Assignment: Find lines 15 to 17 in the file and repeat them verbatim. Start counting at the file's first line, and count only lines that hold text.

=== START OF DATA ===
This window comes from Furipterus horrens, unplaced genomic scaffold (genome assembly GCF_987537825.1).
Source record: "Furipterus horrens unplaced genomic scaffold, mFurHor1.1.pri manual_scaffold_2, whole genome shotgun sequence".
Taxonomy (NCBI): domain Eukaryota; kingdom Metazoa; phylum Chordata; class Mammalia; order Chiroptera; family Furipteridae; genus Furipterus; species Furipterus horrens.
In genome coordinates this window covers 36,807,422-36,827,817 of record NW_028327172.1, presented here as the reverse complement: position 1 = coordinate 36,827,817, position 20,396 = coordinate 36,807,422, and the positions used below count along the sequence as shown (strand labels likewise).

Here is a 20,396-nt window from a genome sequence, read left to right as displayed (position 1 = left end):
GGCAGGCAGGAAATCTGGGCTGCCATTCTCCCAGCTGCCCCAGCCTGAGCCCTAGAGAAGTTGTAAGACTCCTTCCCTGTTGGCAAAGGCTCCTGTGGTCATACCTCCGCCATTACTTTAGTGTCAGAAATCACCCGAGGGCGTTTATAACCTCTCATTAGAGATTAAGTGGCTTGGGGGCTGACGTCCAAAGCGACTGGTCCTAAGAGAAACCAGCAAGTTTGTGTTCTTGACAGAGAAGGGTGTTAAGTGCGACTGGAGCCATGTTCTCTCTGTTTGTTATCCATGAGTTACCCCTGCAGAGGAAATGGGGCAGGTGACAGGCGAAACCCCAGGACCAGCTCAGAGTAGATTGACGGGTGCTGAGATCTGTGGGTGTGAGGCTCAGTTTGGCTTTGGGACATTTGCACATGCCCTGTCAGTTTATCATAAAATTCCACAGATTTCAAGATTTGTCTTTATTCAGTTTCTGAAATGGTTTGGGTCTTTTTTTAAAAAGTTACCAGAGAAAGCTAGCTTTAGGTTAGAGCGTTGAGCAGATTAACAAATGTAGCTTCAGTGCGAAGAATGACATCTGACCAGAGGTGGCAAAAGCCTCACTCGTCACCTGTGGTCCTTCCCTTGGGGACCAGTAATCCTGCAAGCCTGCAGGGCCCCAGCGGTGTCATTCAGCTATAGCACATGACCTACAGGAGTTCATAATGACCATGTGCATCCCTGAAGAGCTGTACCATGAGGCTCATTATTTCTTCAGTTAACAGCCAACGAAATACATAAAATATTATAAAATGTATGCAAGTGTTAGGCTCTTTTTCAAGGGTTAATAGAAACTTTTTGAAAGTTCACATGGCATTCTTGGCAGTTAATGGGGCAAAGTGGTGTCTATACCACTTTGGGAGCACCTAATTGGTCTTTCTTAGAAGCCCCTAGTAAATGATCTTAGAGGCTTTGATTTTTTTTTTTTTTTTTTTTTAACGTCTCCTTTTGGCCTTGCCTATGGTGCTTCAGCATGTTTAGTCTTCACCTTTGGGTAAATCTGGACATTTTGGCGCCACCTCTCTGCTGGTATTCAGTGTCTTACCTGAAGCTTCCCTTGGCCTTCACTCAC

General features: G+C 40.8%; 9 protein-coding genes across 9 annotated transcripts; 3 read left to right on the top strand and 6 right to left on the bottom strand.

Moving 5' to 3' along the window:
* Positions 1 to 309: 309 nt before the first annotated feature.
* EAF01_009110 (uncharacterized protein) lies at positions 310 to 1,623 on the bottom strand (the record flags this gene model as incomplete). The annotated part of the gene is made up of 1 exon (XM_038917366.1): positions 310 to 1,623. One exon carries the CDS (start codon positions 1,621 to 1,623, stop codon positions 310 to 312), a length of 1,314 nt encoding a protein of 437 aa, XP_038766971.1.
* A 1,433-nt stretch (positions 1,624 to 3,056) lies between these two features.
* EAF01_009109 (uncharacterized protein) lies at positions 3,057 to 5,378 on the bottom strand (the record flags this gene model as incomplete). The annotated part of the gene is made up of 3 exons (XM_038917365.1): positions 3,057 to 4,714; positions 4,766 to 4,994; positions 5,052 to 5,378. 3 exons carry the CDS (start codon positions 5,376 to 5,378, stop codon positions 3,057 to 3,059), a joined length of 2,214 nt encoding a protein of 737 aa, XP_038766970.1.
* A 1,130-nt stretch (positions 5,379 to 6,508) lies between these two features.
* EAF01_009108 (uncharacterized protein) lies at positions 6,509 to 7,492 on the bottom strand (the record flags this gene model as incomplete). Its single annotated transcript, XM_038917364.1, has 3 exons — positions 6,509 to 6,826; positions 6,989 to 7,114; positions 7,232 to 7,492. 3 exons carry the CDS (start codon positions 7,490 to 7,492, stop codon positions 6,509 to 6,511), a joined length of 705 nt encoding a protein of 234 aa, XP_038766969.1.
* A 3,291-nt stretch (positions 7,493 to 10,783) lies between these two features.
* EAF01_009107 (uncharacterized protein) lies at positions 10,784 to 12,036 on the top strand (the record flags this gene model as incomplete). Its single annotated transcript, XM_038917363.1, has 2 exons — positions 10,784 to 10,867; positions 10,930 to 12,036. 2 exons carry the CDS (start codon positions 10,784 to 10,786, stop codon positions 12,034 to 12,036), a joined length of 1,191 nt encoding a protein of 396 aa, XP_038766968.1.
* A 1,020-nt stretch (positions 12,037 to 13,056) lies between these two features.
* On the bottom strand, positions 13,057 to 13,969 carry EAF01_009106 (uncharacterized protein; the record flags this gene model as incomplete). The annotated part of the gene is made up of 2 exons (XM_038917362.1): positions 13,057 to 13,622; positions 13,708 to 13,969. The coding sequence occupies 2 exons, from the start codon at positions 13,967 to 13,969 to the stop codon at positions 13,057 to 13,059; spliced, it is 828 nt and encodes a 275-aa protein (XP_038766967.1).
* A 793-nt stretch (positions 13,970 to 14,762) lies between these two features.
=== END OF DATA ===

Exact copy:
* A 3,291-nt stretch (positions 7,493 to 10,783) lies between these two features.
* EAF01_009107 (uncharacterized protein) lies at positions 10,784 to 12,036 on the top strand (the record flags this gene model as incomplete). Its single annotated transcript, XM_038917363.1, has 2 exons — positions 10,784 to 10,867; positions 10,930 to 12,036. 2 exons carry the CDS (start codon positions 10,784 to 10,786, stop codon positions 12,034 to 12,036), a joined length of 1,191 nt encoding a protein of 396 aa, XP_038766968.1.
* A 1,020-nt stretch (positions 12,037 to 13,056) lies between these two features.